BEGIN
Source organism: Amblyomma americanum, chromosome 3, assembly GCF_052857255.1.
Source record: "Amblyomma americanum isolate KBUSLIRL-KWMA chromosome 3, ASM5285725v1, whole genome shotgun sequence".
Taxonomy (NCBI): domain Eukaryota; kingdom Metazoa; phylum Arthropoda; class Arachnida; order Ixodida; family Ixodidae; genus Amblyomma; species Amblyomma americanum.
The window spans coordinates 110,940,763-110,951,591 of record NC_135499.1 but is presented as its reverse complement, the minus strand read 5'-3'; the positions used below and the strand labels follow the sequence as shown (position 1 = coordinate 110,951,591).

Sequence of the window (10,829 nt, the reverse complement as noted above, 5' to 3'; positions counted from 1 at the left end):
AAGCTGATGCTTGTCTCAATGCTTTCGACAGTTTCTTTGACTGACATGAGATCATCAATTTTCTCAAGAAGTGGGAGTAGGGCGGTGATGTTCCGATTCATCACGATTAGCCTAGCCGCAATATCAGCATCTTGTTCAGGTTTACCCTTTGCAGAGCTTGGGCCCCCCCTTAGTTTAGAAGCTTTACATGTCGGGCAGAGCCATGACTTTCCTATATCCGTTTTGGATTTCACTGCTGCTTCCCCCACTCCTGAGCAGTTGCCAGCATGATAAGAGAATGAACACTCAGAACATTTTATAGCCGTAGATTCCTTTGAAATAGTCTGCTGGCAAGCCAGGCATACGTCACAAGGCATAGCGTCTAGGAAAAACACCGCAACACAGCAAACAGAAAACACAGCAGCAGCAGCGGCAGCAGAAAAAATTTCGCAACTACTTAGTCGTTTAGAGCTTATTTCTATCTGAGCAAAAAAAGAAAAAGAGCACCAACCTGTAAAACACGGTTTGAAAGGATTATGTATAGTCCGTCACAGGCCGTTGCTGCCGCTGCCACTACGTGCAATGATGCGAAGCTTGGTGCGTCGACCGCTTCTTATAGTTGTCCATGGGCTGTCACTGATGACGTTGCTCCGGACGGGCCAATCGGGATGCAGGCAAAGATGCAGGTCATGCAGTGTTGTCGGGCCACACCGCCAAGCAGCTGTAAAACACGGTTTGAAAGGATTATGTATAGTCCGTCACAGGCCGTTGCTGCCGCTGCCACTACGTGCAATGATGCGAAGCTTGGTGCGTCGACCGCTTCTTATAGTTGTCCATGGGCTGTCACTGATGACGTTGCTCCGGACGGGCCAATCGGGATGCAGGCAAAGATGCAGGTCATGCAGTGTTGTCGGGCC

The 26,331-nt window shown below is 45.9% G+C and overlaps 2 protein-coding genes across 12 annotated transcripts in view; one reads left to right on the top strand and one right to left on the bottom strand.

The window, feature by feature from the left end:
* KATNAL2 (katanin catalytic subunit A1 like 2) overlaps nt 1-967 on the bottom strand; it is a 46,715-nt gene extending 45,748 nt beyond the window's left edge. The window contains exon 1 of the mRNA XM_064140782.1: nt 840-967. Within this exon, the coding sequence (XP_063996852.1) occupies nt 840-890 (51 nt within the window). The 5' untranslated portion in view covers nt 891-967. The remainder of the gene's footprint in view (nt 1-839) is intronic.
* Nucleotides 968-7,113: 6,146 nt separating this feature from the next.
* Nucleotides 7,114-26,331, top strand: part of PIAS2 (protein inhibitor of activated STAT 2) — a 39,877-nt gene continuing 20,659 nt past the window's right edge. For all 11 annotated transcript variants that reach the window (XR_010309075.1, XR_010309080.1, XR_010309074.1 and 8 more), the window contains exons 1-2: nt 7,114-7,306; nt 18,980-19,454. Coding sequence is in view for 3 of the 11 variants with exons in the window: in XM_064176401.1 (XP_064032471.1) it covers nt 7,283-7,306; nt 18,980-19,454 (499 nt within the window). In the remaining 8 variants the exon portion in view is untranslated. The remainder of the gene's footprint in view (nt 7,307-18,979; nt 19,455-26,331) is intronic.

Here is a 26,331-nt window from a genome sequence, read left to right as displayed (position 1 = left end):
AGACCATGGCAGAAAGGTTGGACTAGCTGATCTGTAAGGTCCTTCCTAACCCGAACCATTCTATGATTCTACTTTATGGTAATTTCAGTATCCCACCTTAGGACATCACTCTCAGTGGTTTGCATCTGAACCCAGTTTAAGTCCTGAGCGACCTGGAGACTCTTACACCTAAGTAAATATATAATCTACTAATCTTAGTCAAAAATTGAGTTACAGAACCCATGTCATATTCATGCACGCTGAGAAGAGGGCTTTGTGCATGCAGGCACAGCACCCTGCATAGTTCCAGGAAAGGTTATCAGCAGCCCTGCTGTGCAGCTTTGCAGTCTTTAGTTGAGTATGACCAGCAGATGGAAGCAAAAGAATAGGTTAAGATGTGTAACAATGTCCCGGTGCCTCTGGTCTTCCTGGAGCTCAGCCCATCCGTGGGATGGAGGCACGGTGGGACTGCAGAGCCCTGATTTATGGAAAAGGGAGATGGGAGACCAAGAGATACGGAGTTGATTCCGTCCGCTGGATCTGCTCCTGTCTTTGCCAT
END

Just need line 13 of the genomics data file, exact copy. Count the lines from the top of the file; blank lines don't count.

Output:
AGACCATGGCAGAAAGGTTGGACTAGCTGATCTGTAAGGTCCTTCCTAACCCGAACCATTCTATGATTCTACTTTATGGTAATTTCAGTATCCCACCTTAGGACATCACTCTCAGTGGTTTGCATCTGAACCCAGTTTAAGTCCTGAGCGACCTGGAGACTCTTACACCTAAGTAAATATATAATCTACTAATCTTAGTCAAAAATTGAGTTACAGAACCCATGTCATATTCATGCACGCTGAGAAGAGGGCTTTGTGCATGCAGGCACAGCACCCTGCATAGTTCCAGGAAAGGTTATCAGCAGCCCTGCTGTGCAGCTTTGCAGTCTTTAGTTGAGTATGACCAGCAGATGGAAGCAAAAGAATAGGTTAAGATGTGTAACAATGTCCCGGTGCCTCTGGTCTTCCTGGAGCTCAGCCCATCCGTGGGATGGAGGCACGGTGGGACTGCAGAGCCCTGATTTATGGAAAAGGGAGATGGGAGACCAAGAGATACGGAGTTGATTCCGTCCGCTGGATCTGCTCCTGTCTTTGCCAT